It is the LADCC’s great honor to name Yvonne Bell its first Theater Angel. The award will be presented at the ceremony. A VIP pre-show reception will be held before the ceremony, at 6:30 p.m. in The Library, Pasadena Playhouse’s Member Lounge. VIP tickets, which include wine, champagne and appetizers at the reception, and VIP seating for the subsequent ceremony, cost $125 per person and can be purchased HERE.

Standard general admission tickets for the event are $40 and can be purchased HERE (a small service fee applies) or at the door if available.

All purchased tickets will be held at Will Call. The event will begin at 6:30 p.m. with a pre-show reception in the courtyard. The show will commence at 7:30 p.m. Nominees will receive instructions via email regarding how to claim complimentary tickets.
Inquiries to: criticsawards2019@gmail.com.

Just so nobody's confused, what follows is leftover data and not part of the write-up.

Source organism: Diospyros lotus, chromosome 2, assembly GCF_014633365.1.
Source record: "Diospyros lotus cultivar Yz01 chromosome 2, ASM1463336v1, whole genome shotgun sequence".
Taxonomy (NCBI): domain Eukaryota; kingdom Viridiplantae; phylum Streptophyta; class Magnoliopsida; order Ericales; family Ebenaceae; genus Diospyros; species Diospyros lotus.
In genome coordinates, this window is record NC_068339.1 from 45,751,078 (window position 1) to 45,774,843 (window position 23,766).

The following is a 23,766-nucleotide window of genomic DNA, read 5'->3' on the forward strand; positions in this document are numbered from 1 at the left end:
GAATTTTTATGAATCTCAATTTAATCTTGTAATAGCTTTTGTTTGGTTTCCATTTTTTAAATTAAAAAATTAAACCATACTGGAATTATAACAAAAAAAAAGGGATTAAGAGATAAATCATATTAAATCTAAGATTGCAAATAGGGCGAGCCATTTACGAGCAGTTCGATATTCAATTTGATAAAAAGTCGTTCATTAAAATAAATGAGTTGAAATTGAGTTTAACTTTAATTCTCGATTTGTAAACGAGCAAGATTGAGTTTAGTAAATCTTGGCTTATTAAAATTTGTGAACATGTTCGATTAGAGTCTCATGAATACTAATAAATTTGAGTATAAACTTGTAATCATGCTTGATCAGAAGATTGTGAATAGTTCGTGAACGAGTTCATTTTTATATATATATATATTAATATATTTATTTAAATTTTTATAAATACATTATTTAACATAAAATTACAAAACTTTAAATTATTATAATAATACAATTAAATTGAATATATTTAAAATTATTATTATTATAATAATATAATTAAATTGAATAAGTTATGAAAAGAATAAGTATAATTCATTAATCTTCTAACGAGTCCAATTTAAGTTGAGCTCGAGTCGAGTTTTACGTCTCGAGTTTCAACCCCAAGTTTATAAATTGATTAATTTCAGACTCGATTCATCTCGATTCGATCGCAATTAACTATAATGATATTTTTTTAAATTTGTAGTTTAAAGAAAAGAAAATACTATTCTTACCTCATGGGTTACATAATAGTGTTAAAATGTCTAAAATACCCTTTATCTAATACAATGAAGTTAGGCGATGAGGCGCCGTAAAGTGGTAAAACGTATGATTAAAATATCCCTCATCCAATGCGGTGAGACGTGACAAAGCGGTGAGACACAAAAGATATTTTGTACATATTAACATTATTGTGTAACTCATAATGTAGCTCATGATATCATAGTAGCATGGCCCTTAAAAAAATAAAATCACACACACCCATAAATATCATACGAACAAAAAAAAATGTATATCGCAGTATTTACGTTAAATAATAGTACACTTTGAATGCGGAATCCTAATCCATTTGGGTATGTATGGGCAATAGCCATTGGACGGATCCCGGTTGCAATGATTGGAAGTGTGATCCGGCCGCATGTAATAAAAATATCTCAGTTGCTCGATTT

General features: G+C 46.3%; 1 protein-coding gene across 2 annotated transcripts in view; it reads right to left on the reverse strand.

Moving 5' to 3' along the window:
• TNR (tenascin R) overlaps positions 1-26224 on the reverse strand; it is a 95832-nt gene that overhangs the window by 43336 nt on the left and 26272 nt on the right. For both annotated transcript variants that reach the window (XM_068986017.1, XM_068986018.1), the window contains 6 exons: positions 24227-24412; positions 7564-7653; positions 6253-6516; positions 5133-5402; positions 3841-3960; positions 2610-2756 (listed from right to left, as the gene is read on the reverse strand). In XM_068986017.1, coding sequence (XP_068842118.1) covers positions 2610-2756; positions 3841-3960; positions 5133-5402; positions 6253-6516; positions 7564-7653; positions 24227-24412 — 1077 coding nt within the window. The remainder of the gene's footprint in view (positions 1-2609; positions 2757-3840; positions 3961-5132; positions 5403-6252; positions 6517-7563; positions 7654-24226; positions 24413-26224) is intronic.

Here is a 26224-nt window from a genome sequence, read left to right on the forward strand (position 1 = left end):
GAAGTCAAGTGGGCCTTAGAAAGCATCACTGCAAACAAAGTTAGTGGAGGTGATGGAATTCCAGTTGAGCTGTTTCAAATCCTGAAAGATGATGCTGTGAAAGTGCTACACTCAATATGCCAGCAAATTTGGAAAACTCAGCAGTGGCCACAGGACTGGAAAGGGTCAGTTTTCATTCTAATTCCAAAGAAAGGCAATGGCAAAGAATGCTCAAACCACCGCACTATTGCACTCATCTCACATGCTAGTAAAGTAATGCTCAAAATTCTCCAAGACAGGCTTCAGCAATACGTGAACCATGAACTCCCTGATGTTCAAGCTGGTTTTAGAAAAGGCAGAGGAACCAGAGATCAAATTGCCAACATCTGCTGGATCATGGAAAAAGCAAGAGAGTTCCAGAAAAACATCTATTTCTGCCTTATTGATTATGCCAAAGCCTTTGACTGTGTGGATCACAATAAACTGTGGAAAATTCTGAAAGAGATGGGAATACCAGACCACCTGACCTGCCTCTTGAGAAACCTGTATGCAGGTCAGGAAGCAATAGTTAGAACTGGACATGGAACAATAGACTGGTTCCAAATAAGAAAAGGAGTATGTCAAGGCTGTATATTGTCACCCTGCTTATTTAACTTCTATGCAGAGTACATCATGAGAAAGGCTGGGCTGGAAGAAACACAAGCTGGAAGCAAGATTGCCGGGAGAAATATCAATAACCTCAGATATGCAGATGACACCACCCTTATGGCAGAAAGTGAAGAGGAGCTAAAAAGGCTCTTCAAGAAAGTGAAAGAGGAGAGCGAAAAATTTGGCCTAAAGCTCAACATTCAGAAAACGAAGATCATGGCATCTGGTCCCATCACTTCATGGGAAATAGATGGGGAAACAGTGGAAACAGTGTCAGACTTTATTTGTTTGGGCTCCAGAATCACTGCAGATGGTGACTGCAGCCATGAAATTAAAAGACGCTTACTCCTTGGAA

Click Here for a list of the 2019 LADCC award nominees

Click Here for a list of Special Award winners

CATS at the Pantages Theatre

Matthew Murphy

Dany Margolies – The Daily Breeze

Do you invent a new cuss word every time your phone insists you install a slight update? Do you glare at products in the grocery store whose labels boast “improved” when you know they’re not.

Chances are, then, you’ll feel the same about this “new Broadway production” of “Cats,” in its national tour, currently stalking across the stage and up the aisles of Hollywood’s Pantages Theatre.
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Ellen Dostal – Broadway World

Without a doubt, Andrew Lloyd Webber’s hit musical CATS is of an era. Based on one of Lloyd Webber’s favorite books as a child, T. S. Eliot’s Old Possum’s Book of Practical Cats, it was a perfect vehicle for the tastes of theatre lovers in the eighties, the decade of excess.